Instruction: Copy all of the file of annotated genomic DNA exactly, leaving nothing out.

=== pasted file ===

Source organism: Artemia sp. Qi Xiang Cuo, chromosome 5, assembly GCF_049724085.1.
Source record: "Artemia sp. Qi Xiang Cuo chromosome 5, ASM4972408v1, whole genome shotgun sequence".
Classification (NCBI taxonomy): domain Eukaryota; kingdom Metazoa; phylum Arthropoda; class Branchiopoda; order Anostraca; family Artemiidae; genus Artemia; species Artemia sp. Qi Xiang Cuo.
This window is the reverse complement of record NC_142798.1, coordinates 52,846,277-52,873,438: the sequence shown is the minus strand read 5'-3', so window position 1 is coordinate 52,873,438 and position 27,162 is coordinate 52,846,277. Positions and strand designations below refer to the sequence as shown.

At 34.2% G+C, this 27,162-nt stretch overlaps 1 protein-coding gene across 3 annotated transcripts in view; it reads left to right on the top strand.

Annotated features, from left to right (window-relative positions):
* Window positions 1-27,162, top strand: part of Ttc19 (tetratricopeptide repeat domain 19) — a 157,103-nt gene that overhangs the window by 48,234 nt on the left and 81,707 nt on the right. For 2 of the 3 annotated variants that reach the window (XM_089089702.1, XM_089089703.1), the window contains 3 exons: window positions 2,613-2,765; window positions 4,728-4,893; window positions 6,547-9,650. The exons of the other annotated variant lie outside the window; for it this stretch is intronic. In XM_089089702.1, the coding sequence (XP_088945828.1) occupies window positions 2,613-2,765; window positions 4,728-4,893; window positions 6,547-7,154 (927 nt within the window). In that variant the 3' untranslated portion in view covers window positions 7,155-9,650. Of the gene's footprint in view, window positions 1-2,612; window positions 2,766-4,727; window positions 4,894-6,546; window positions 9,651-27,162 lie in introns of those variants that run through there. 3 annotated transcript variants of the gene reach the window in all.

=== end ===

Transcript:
Source organism: Artemia sp. Qi Xiang Cuo, chromosome 5, assembly GCF_049724085.1.
Source record: "Artemia sp. Qi Xiang Cuo chromosome 5, ASM4972408v1, whole genome shotgun sequence".
Classification (NCBI taxonomy): domain Eukaryota; kingdom Metazoa; phylum Arthropoda; class Branchiopoda; order Anostraca; family Artemiidae; genus Artemia; species Artemia sp. Qi Xiang Cuo.
This window is the reverse complement of record NC_142798.1, coordinates 52,846,277-52,873,438: the sequence shown is the minus strand read 5'-3', so window position 1 is coordinate 52,873,438 and position 27,162 is coordinate 52,846,277. Positions and strand designations below refer to the sequence as shown.

At 34.2% G+C, this 27,162-nt stretch overlaps 1 protein-coding gene across 3 annotated transcripts in view; it reads left to right on the top strand.

Annotated features, from left to right (window-relative positions):
* Window positions 1-27,162, top strand: part of Ttc19 (tetratricopeptide repeat domain 19) — a 157,103-nt gene that overhangs the window by 48,234 nt on the left and 81,707 nt on the right. For 2 of the 3 annotated variants that reach the window (XM_089089702.1, XM_089089703.1), the window contains 3 exons: window positions 2,613-2,765; window positions 4,728-4,893; window positions 6,547-9,650. The exons of the other annotated variant lie outside the window; for it this stretch is intronic. In XM_089089702.1, the coding sequence (XP_088945828.1) occupies window positions 2,613-2,765; window positions 4,728-4,893; window positions 6,547-7,154 (927 nt within the window). In that variant the 3' untranslated portion in view covers window positions 7,155-9,650. Of the gene's footprint in view, window positions 1-2,612; window positions 2,766-4,727; window positions 4,894-6,546; window positions 9,651-27,162 lie in introns of those variants that run through there. 3 annotated transcript variants of the gene reach the window in all.